In a rational world, this would be the end of the story. But the world—and social media in particular—is nothing if not irrational. I am already receiving dozens of emails with “evidence” of more nefarious photo manipulation and AI-generation which are then being used to speculate wildly about Princess Kate’s health. And while the type of post-hoc forensic analyses that I perform can help photo editors and journalists sort out stories like this, they cannot necessarily help combat rumors and conspiracies that quickly spread online.

Manipulated images are nothing new, even from official sources. The Associated Press, for example, suspended the agency’s distribution of official imagery from the Pentagon for a time in 2008 after it released a digitally manipulated photo of the U.S. military’s first female four-star general. The photo of Gen. Ann E. Dunwoody was the second Army-provided photo the AP had flagged in the previous two months. The AP finally resumed their use of these official photos after assurances from the Pentagon that military branches would be reminded of a Defense Department instruction that prohibits making changes to images if doing so misrepresents the facts or the circumstances of an event.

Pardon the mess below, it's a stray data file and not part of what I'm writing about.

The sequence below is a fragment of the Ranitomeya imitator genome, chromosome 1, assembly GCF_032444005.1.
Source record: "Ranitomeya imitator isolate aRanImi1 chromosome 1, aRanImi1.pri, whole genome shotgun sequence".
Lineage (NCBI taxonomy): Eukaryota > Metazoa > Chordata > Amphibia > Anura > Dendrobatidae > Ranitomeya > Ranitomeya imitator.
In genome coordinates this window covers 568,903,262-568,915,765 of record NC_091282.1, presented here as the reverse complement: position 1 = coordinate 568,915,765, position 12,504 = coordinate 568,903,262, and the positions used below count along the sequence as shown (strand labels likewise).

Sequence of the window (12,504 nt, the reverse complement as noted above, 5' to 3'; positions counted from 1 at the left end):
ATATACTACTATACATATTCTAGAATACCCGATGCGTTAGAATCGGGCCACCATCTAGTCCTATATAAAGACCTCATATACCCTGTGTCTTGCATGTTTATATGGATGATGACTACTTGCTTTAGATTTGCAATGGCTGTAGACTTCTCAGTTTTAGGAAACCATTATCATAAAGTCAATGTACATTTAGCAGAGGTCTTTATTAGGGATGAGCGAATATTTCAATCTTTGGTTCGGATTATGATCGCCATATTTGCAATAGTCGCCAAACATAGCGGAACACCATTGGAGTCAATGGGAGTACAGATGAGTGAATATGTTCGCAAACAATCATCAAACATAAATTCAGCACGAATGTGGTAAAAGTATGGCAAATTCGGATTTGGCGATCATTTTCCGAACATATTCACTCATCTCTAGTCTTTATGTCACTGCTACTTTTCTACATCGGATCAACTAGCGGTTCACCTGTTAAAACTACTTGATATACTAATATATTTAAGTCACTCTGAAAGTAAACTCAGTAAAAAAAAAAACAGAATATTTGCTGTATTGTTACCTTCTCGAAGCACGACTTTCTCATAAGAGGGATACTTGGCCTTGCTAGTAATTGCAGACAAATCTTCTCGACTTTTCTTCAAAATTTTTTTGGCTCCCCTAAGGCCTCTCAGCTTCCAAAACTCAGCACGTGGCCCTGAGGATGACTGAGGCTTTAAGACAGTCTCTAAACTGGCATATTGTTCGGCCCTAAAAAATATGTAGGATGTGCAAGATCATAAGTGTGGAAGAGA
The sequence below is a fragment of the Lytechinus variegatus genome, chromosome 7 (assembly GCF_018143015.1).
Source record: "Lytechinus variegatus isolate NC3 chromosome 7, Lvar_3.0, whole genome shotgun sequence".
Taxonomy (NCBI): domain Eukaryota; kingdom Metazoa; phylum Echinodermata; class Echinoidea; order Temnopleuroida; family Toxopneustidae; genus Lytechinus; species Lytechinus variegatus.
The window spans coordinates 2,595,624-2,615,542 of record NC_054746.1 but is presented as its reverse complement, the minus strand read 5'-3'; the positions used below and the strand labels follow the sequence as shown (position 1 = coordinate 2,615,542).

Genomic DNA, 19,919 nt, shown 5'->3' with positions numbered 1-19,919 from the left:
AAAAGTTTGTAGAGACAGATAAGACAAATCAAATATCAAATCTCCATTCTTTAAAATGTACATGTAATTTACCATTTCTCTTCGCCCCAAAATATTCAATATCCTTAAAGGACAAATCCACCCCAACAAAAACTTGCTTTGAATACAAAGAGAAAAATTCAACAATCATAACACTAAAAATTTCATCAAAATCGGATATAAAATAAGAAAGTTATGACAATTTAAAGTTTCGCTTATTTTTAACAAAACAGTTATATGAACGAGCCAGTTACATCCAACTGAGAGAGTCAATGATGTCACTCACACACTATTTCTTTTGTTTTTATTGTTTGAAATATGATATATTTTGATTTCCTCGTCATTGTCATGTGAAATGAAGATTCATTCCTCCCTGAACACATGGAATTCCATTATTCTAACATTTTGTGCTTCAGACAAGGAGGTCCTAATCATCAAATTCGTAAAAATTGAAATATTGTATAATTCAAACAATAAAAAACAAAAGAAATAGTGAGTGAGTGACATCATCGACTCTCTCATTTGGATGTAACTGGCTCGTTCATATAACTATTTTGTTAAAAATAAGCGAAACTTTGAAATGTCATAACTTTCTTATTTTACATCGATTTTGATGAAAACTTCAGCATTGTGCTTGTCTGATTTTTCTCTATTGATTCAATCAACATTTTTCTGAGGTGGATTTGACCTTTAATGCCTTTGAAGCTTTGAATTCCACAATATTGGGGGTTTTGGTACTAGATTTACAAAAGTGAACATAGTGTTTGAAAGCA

The problem, of course, is that modern technologies make the alteration of images and video easy. And while often done for creative purposes, alteration can be problematic when it comes to images of real events, undermining trust in journalism.